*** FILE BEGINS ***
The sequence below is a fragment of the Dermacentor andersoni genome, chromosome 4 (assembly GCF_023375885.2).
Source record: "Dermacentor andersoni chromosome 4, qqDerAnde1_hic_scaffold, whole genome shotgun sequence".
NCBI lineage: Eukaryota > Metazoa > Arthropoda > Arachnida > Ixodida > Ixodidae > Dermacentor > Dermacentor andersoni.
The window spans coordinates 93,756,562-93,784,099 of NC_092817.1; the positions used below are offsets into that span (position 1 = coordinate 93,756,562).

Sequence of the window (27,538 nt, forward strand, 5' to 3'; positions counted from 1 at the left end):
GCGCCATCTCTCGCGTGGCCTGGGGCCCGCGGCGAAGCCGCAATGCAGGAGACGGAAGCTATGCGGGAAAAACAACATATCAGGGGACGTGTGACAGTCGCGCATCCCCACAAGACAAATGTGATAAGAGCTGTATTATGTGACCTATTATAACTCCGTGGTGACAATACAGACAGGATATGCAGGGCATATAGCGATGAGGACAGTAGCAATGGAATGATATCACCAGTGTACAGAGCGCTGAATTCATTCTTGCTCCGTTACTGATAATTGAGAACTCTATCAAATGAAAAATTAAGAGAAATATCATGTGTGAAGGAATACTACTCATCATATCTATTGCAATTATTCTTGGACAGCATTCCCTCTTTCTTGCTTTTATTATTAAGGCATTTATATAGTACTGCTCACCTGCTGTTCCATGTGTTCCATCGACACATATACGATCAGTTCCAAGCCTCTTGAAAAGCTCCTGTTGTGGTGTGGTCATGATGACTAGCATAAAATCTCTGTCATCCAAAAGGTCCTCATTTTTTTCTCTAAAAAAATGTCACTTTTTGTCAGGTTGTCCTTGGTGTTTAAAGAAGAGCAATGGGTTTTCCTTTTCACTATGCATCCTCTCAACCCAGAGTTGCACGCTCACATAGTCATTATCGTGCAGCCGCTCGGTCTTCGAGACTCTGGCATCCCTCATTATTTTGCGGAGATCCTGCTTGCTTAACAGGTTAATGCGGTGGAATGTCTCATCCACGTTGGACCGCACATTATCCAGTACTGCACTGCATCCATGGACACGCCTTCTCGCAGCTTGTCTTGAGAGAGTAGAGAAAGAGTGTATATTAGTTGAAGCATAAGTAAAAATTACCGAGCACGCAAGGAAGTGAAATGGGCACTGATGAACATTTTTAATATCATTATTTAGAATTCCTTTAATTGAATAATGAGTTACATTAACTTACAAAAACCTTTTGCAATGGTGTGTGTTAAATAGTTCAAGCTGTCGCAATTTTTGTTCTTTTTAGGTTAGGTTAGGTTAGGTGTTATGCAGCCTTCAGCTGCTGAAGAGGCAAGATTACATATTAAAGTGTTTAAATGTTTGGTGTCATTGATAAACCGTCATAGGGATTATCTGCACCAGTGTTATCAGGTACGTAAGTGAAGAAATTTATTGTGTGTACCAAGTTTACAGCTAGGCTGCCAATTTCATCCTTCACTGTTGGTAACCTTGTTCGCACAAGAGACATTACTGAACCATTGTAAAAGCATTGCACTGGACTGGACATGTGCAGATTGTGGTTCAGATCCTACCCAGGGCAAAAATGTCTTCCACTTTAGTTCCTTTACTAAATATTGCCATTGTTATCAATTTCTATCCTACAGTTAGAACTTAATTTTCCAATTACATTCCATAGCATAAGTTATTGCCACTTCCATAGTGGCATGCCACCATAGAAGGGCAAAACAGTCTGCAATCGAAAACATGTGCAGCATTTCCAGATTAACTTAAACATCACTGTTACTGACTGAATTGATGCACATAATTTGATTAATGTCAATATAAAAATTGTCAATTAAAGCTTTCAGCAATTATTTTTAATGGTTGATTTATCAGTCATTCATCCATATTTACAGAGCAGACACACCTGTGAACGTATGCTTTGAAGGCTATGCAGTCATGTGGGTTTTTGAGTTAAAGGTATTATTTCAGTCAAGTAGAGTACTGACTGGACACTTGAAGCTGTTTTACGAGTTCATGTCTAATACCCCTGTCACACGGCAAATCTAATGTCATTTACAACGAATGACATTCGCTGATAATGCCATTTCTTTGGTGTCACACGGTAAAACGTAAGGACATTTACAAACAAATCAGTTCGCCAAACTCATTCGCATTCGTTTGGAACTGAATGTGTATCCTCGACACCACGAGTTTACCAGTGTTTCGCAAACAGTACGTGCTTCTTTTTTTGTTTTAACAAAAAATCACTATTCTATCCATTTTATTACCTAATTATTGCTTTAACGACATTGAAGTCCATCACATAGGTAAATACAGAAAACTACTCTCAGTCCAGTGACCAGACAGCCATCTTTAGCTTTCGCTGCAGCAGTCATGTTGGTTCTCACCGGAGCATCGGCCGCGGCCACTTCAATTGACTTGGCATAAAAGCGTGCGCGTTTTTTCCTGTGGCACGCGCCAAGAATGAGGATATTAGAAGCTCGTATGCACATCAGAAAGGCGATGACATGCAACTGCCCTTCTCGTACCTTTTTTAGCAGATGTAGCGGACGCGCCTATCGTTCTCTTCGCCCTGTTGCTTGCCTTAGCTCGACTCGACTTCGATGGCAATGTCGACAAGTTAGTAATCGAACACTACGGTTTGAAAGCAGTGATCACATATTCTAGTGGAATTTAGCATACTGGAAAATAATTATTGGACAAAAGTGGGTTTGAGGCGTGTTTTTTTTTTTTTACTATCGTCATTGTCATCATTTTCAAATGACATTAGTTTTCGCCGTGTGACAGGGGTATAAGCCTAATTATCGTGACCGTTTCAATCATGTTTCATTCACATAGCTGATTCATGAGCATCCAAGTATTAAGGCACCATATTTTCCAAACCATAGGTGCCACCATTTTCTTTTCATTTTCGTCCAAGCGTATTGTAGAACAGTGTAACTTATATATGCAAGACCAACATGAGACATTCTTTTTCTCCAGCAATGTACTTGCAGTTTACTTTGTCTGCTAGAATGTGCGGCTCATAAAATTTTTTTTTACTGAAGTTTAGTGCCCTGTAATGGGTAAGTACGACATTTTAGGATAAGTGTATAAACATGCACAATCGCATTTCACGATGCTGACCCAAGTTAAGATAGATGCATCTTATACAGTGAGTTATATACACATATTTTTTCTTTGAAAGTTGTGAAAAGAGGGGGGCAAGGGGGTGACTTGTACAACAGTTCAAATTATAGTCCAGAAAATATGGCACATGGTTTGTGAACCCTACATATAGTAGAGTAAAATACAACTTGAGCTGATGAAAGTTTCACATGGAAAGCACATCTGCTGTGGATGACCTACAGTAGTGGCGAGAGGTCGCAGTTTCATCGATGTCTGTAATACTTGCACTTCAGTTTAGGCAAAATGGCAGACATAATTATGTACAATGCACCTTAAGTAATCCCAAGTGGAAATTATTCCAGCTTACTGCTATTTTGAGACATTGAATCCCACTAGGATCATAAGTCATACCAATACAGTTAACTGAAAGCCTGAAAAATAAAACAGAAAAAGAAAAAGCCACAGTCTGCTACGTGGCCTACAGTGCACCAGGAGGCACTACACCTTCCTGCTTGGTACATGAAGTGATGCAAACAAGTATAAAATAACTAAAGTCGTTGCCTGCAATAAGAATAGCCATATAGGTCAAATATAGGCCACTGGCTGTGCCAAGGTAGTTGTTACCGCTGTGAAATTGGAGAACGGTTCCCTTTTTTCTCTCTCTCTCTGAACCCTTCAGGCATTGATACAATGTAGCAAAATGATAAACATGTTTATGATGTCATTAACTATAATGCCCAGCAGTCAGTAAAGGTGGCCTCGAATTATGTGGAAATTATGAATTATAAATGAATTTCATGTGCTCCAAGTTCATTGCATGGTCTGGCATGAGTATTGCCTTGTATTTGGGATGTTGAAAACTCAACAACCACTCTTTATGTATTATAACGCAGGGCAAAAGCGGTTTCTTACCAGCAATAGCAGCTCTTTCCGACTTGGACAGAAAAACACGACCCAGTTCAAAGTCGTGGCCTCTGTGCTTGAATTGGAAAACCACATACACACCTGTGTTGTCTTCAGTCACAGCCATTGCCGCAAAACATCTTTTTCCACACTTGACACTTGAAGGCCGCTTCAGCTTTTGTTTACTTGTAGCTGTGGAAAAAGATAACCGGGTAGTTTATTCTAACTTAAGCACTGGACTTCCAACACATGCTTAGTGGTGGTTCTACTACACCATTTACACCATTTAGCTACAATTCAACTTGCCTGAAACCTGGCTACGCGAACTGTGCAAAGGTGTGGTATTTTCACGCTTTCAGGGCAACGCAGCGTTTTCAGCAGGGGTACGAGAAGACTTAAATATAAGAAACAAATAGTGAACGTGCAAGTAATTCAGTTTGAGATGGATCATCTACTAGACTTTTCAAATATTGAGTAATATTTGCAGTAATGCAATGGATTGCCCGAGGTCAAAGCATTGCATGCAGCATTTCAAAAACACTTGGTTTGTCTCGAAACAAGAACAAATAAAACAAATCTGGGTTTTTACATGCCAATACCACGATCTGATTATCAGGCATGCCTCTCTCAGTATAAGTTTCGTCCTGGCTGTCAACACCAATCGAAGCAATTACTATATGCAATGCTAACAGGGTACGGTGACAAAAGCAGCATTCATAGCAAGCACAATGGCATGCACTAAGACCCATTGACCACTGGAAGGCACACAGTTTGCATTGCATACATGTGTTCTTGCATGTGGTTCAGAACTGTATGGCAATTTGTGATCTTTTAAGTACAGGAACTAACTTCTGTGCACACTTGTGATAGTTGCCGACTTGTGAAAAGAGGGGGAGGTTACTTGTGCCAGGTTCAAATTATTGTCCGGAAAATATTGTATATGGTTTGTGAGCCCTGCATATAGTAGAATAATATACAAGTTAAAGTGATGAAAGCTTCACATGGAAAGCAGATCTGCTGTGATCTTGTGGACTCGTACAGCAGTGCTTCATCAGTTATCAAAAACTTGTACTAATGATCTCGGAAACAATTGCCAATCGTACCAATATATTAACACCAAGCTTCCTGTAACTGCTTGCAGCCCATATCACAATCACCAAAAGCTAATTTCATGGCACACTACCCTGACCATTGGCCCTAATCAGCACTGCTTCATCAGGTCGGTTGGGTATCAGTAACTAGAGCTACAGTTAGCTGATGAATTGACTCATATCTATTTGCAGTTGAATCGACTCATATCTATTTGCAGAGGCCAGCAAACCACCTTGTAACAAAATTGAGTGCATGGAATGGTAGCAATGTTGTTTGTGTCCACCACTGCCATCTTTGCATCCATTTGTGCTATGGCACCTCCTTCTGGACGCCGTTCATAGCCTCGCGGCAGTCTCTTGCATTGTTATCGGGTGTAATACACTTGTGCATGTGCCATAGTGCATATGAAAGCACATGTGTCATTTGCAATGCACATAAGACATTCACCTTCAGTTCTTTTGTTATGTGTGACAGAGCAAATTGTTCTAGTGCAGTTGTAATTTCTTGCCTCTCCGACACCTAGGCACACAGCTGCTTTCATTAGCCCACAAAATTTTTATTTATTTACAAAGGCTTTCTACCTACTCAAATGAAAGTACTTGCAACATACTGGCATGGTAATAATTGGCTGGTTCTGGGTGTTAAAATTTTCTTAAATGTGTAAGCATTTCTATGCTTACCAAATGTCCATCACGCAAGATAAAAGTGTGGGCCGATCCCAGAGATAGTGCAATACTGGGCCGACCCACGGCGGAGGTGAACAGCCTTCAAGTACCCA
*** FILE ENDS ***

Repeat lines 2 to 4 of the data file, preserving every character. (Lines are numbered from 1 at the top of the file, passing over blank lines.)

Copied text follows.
Source record: "Dermacentor andersoni chromosome 4, qqDerAnde1_hic_scaffold, whole genome shotgun sequence".
NCBI lineage: Eukaryota > Metazoa > Arthropoda > Arachnida > Ixodida > Ixodidae > Dermacentor > Dermacentor andersoni.
The window spans coordinates 93,756,562-93,784,099 of NC_092817.1; the positions used below are offsets into that span (position 1 = coordinate 93,756,562).